When I came across Hanpeter's "coffee bean theft" parallel during a web search, I saw his sense of humor and perspective and realized I'd picked up a new hero (not another!).

I wanted to contact him about whether he had a new version of mocha in the works earlier this month and couldn't turn up his page. All web searches turned up old news.

I was the one who posted the "The Mocha web page has gone 404. Anyone know why?" message to comp.lang.java.advocacy news group. I hadn't checked back to the group yet when I received your posting last night. This is not the news I'd been hoping for.

Thanks for bundling his story up with reference to the coffee-bean parallel.

Dave Benjamin

From: pmth02jc@umassd.edu (Jim Correia);
Sent at 2/19/97; 7:46:25 PM;
Decompiling Java

Java is very netcentric. One solution to the decompiling problem ( if you view it as one ) is to implement a lighweight client that talks to a backend which lives on your server. The backend is where all the proprietary code lives, your trade secrets. The client will never have access to the bytecode, and will never be able to decompile it. This won't work in a lot of situations, but for those in which this model seems appropriate, it is a possible workaround.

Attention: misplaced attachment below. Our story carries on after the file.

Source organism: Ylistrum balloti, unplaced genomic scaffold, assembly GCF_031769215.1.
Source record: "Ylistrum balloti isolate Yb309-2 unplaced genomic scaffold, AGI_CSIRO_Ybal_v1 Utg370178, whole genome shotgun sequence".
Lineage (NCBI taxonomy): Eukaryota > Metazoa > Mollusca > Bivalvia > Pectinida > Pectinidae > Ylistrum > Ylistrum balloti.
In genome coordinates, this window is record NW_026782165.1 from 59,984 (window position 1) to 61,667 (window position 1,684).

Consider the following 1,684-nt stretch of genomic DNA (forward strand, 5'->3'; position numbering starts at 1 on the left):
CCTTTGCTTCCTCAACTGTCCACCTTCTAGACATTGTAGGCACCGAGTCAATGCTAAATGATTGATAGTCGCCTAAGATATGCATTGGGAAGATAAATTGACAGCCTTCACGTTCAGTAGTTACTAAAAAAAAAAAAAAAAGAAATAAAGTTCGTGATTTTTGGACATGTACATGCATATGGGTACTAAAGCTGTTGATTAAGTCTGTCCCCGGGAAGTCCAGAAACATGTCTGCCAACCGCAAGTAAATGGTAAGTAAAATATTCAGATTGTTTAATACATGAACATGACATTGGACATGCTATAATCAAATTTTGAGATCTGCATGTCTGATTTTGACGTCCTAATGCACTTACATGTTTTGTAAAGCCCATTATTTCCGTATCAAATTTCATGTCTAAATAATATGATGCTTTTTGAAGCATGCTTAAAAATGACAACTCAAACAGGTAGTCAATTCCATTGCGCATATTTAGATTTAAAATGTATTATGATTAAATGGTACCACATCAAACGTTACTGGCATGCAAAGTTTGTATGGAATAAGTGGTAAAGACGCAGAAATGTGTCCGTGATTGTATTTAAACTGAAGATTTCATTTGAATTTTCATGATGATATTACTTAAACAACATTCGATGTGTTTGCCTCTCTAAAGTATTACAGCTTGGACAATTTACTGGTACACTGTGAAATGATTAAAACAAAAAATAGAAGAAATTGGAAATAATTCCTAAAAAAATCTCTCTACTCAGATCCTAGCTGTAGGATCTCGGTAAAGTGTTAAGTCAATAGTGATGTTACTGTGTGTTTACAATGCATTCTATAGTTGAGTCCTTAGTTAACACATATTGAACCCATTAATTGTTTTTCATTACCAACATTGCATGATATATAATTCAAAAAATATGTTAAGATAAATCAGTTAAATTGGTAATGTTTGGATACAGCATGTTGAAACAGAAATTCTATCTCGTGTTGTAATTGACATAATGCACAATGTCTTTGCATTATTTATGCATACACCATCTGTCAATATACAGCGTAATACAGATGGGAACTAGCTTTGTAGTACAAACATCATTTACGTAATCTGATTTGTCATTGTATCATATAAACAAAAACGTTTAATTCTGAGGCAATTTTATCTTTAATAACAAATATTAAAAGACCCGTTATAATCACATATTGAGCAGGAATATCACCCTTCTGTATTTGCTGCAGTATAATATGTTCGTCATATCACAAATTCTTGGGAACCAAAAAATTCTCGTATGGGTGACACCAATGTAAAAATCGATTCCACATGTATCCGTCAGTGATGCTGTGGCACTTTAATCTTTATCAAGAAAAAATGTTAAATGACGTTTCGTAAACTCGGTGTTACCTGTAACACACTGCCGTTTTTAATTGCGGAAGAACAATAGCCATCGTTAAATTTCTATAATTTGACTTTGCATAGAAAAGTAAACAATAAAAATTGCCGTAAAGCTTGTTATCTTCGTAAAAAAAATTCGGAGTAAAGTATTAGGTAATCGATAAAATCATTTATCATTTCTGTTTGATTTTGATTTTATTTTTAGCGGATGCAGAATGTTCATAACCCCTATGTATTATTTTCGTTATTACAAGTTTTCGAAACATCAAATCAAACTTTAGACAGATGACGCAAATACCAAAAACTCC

From: joelong@MICROSOFT.com (Joe Long);
Sent at 2/19/97; 4:37:56 PM;
Re:Decompiling Java

this is just my opinion, I don't have any connection to the Microsoft Java team.

Ask yourself the question "Do you think client side validation is important or required?"